Overall, the thickness determination with the terahertz time-domain spectrometer can be significantly improved with the presented vibration correction method for all investigated samples. In Table 2 the full-range deviations for the uncorrected as well as the corrected case are summarized. The deviation can be reduced by one order of magnitude for all samples, except the thick single-layer sample with an already very low deviation in the uncorrected mode.

## 5. Numerical calculations and vibration correction of measured data

In order to evaluate the experimental results, the experimental setup including terahertz pulse generation, water absorption, vibration, and noise is numerically calculated.

The generation of a terahertz pulse is based on the Drude model and can be described by the carrier density *n* (*t*)

*G*∝

*I*being the carrier generation rate proportional to the laser intensity

*I*and

*τ*

_{c}being the carrier trapping time.

After generating a numerical ideal terahertz pulse the environmental influences, in particular caused by the water absorption in air, are added. Detailed information about the absorption characteristics of water can be found in the freely available HITRAN (acronym: High-resolution transmission) database [16]. The database provides the spectral position *ν*_{0} of water absorption lines and the corresponding absorption intensity *S* as well as the pressure dependent parameters for air broadening *γ*_{air}, self broadening *γ*_{self}, and the pressure shift correction parameter *δ*_{air}. For every transition line, a Lorentzian profile is assumed to describe the absorption as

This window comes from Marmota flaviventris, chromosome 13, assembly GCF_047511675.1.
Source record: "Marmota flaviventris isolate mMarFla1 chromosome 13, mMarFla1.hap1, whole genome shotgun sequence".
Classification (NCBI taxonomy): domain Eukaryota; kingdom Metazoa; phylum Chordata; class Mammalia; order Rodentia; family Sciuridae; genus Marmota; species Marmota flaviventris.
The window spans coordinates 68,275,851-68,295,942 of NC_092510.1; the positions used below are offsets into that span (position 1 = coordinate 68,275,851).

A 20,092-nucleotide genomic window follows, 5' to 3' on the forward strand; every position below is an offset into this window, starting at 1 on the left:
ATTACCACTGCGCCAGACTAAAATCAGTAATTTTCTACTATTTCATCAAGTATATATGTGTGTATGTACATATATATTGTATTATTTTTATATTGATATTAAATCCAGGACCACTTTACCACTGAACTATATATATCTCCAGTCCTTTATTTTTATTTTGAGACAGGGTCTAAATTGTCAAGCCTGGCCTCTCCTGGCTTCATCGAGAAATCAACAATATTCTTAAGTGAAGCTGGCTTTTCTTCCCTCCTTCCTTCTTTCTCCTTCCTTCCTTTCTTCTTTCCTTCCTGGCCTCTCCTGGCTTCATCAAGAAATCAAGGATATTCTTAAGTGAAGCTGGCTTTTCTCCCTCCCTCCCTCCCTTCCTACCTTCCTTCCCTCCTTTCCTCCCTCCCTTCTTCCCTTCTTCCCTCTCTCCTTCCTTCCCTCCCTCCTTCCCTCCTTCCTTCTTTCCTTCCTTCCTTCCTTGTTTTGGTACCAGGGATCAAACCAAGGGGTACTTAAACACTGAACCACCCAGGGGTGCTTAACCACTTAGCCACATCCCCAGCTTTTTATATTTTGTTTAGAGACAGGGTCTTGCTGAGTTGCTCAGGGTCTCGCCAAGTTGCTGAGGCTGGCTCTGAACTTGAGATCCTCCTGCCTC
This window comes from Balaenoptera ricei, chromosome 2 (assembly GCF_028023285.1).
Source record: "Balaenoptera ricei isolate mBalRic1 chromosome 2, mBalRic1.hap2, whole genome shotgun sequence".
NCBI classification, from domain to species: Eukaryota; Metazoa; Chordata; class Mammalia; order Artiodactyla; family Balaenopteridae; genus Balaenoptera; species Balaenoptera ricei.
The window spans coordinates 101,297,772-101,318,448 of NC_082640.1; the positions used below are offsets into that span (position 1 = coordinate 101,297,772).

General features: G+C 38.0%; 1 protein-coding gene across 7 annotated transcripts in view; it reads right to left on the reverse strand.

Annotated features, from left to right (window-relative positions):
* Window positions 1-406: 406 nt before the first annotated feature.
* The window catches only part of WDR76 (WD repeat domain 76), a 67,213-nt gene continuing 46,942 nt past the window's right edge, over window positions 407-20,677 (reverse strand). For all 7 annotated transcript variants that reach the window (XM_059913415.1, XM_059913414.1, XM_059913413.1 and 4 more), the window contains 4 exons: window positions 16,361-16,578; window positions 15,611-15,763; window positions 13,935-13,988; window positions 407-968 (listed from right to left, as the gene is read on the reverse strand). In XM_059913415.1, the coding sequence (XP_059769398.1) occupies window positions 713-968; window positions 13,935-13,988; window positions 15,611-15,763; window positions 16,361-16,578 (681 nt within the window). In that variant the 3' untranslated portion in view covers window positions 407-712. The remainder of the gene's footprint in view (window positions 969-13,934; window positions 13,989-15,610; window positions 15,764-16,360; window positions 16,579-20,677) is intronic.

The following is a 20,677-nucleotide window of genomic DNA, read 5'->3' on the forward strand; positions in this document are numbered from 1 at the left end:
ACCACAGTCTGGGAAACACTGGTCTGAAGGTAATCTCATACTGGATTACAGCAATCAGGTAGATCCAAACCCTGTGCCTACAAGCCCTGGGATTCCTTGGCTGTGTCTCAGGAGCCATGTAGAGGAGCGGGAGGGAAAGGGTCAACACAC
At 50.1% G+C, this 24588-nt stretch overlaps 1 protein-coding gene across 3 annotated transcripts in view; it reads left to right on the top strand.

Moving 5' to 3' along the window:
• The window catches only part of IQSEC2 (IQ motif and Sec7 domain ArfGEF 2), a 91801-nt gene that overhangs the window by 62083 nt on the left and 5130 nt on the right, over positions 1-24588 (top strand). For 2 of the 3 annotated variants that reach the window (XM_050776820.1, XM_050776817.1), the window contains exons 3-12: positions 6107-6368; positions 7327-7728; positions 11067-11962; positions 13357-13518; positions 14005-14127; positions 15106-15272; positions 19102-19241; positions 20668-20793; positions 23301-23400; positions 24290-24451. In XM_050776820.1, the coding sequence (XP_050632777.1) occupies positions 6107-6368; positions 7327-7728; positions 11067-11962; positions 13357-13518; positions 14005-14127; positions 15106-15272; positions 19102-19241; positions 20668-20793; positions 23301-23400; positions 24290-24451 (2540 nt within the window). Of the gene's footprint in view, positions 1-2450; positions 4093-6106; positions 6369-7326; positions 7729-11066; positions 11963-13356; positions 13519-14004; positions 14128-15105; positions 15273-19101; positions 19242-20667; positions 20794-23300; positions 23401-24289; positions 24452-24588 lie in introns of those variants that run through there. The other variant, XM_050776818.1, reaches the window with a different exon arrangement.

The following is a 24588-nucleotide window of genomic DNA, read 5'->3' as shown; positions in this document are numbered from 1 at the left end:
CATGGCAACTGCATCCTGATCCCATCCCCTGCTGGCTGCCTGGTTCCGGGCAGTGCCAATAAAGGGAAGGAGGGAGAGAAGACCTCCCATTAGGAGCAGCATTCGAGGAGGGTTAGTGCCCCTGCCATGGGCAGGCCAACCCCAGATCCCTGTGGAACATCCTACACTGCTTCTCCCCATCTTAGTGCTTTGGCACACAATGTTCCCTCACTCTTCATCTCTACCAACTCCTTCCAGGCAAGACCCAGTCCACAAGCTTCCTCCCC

*γ*corresponds to the half width at half maximum (HWHM) of the Lorentzian profile, including both broadening coefficients, and ${\rho}_{{H}_{2}O}$ is the density of water molecules in air [17].

After adding the water absorption, the material response to the impinging terahertz pulse is determined based on the transfer matrix method of the layered system including the material parameters (refractive index and extinction coefficient) as well as the thickness of each layer [4]. The sample vibration is assumed to be a sinusoidal movement with constant frequency and amplitude as well as a random phase. To consider this vibration, the sinusoidal function ${t}_{\text{vib}}={A}_{\text{vib}}\xb7\text{sin}(2\pi {\nu}_{\text{vib}}t+\phi )$ describing the vibration is added to the linear time axis *t*shaker resulting in a non-equidistant time axis: *t*_{dist} = *t*_{shaker} + *t*_{vib}. A cubic spline interpolation of the terahertz pulse is calculated based on the new time axis: *t*_{linear} ↦ *t*_{dist}. Then, the interpolated terahertz pulse contains the information of the vibration with a new equidistant time axis. Finally, white noise is added to the terahertz pulse in time domain to achieve a dynamic range comparable to measured signals.